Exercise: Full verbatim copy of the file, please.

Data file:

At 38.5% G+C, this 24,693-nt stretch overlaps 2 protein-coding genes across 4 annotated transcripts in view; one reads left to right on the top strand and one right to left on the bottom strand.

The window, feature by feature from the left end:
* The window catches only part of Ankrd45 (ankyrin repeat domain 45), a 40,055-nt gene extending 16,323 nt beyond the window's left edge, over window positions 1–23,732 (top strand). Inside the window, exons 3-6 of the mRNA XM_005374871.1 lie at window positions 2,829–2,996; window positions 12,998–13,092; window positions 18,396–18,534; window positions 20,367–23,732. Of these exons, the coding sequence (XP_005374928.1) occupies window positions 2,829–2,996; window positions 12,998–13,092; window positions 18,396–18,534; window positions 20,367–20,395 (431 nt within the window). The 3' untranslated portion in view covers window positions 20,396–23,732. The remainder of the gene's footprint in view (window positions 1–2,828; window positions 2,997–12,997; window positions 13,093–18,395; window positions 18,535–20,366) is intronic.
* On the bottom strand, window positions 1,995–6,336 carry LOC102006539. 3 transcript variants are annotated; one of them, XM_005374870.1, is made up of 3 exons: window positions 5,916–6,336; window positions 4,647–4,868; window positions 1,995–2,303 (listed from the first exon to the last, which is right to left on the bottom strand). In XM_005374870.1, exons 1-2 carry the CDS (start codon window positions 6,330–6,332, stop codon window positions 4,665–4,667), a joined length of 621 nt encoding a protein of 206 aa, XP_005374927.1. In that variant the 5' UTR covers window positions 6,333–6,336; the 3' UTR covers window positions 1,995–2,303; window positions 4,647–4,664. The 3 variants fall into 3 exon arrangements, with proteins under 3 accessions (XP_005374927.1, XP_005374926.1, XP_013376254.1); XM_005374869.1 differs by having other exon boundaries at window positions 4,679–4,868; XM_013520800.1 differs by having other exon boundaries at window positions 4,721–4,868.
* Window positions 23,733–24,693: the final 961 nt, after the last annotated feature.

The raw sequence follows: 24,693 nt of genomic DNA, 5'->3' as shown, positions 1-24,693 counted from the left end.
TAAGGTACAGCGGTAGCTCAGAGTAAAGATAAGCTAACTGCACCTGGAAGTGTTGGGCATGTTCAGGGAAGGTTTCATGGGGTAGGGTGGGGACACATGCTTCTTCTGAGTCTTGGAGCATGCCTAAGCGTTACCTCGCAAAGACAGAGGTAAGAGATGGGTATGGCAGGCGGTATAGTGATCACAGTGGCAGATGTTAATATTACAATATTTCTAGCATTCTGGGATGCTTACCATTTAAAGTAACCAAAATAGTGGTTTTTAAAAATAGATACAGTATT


At 38.5% G+C, this 24,693-nt stretch overlaps 2 protein-coding genes across 4 annotated transcripts in view; one reads left to right on the top strand and one right to left on the bottom strand.

The window, feature by feature from the left end:
* The window catches only part of Ankrd45 (ankyrin repeat domain 45), a 40,055-nt gene extending 16,323 nt beyond the window's left edge, over window positions 1–23,732 (top strand). Inside the window, exons 3-6 of the mRNA XM_005374871.1 lie at window positions 2,829–2,996; window positions 12,998–13,092; window positions 18,396–18,534; window positions 20,367–23,732. Of these exons, the coding sequence (XP_005374928.1) occupies window positions 2,829–2,996; window positions 12,998–13,092; window positions 18,396–18,534; window positions 20,367–20,395 (431 nt within the window). The 3' untranslated portion in view covers window positions 20,396–23,732. The remainder of the gene's footprint in view (window positions 1–2,828; window positions 2,997–12,997; window positions 13,093–18,395; window positions 18,535–20,366) is intronic.
* On the bottom strand, window positions 1,995–6,336 carry LOC102006539. 3 transcript variants are annotated; one of them, XM_005374870.1, is made up of 3 exons: window positions 5,916–6,336; window positions 4,647–4,868; window positions 1,995–2,303 (listed from the first exon to the last, which is right to left on the bottom strand). In XM_005374870.1, exons 1-2 carry the CDS (start codon window positions 6,330–6,332, stop codon window positions 4,665–4,667), a joined length of 621 nt encoding a protein of 206 aa, XP_005374927.1. In that variant the 5' UTR covers window positions 6,333–6,336; the 3' UTR covers window positions 1,995–2,303; window positions 4,647–4,664. The 3 variants fall into 3 exon arrangements, with proteins under 3 accessions (XP_005374927.1, XP_005374926.1, XP_013376254.1); XM_005374869.1 differs by having other exon boundaries at window positions 4,679–4,868; XM_013520800.1 differs by having other exon boundaries at window positions 4,721–4,868.
* Window positions 23,733–24,693: the final 961 nt, after the last annotated feature.

The raw sequence follows: 24,693 nt of genomic DNA, 5'->3' as shown, positions 1-24,693 counted from the left end.
TAAGGTACAGCGGTAGCTCAGAGTAAAGATAAGCTAACTGCACCTGGAAGTGTTGGGCATGTTCAGGGAAGGTTTCATGGGGTAGGGTGGGGACACATGCTTCTTCTGAGTCTTGGAGCATGCCTAAGCGTTACCTCGCAAAGACAGAGGTAAGAGATGGGTATGGCAGGCGGTATAGTGATCACAGTGGCAGATGTTAATATTACAATATTTCTAGCATTCTGGGATGCTTACCATTTAAAGTAACCAAAATAGTGGTTTTTAAAAATAGATACAGTATT